With the devastating and horrifying tragedy that happened last week, let me first say that my thoughts and prayers and tears are with the families of the fallen in Connecticut. No parent should ever have to endure what they have experienced and I just pray that the Lord’s comforting hand will be upon them.
This event, along with the shooting in Portland earlier this month, has brought the issue of guns in America back to the forefront once again. As a mother, I have mixed feelings about the issue. Today I wanted to share my story and get some feedback on this issue from other mothers out there.
A few years ago, at the beginning of December, actually, I was asleep in bed at 4am when our house alarm suddenly started shrieking. I can still remember that sound very clearly. I froze in fear. My husband awakened, and when he realized what was happening he told me to call 911 as he rushed to the closet for his 9mm handgun. He positioned himself at the top of our stairs, right outside our bedroom, with his gun pointed down at our wide open front door. Meanwhile, I took the phone with me and got my crying daughter, then 2 years old, from her room and took her to my son’s room (he was 3) at the end of the hallway. I remember huddling in fear with my whimpering children in that room, listening to the alarm blaring, and thinking, What would I do if, God forbid, something happened to Chad? What if the intruder somehow got past him and came down the hall into this room? I had no escape. The only exit was back through the hallway and down the stairs or out a window. I felt utterly and completely helpless. I was a sitting duck. I began to have visions of an intruder forcing his way into the room, killing me and leaving my babies completely helpless, doing goodness knows what to them. The thought was terrifying.
I made up my mind right then and there that I did not want to be a victim. If there are people out there who have guns and will use them to hurt me or my children, then I want a level playing field. I don’t ever want to think that I could have done something to save my kids and I chose not to because I was scared.
I don’t like guns. They scare me. Which is why going through the process of learning to shoot and obtaining a gun was nerve-wracking, especially because I did it on national TV.
Yes, to make a long story short, the National Geographic Channel was interested in doing a piece on guns in America and wanted the perspective of a female who had had some kind of traumatic experience that influenced her to want to get a gun. They sent a camera crew and filmed me going to a gun show, then got me set up with an instructor at a gun range to try my hand at shooting. Let me tell you, shooting a gun is intimidating enough, but having a verrrry expensive camera 6 inches to the left of your line of fire? Well, that just makes it SO much more fun.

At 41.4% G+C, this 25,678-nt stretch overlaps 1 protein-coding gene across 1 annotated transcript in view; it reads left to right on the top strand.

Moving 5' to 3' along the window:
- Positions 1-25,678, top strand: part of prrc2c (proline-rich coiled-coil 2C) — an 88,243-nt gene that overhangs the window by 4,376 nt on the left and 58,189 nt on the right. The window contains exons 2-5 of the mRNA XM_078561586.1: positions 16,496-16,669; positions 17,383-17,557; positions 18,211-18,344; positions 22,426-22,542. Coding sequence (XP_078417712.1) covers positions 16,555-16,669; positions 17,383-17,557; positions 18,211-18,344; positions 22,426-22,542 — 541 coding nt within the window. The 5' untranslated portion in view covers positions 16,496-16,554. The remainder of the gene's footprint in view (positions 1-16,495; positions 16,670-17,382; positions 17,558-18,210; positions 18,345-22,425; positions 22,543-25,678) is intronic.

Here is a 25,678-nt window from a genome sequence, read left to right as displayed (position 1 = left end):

Check out a clip from the show below:
Anyway, my instructor was great, taught me a lot, and not long after that I got my first gun. It’s a revolver, about as idiot-proof as can be: literally, put in bullets, pull trigger. No safety, no chambering a round, just basic load, shoot. (Because there’s no safety I store it unloaded with a long padlock that actually goes inside the barrel and requires a key to unlock. No possible way to shoot it without unlocking it with a key.) I know how panicked I was when the break-in happened, and I need something I can handle without having to think about it too much.
After I got my gun, the nightmares I had after the break-in finally stopped. Now instead of nightmares I have dreams that begin with an intruder in my home and end with me being a really good shot.
I was actually the latecomer to the gun scene in my family. My mom has always had a gun, my dad is an avid gun collector and has a concealed carry permit, as do my husband and brother. My opinion has always been that those whom gun laws are meant to stop are not people who are stopped by laws, and if law-abiding citizens are allowed to defend themselves with the responsible use of firearms, then the safer we’ll all be.
After last week I’m not so sure.
It just hit too close to home, I guess. I can’t help wondering- if it was illegal for the shooter’s mother to have those guns in her home, would they have been there? If he had had to really go through a lot of channels to get a gun, would he have? You can always argue that people that want to kill will find a way to do it, but someone snapping and grabbing a gun and going on a killing spree is very different from someone who has to go online to look up how to make a bomb, then go out and buy bomb-making materials, then assemble it, etc. Those things take time- time that could be the difference between being murderously enraged and just really ticked off.
So now I just can’t help but wonder. I am hugging my children until they tell me to stop and then I don’t. I am praying for peace for our country. And I am wondering whether or not turning in the guns is the answer.
By the way, our home invasion ended with the intruder running off, scared away by the alarm, thank goodness. The police determined that he had used a credit card (or something similar) to get the door open.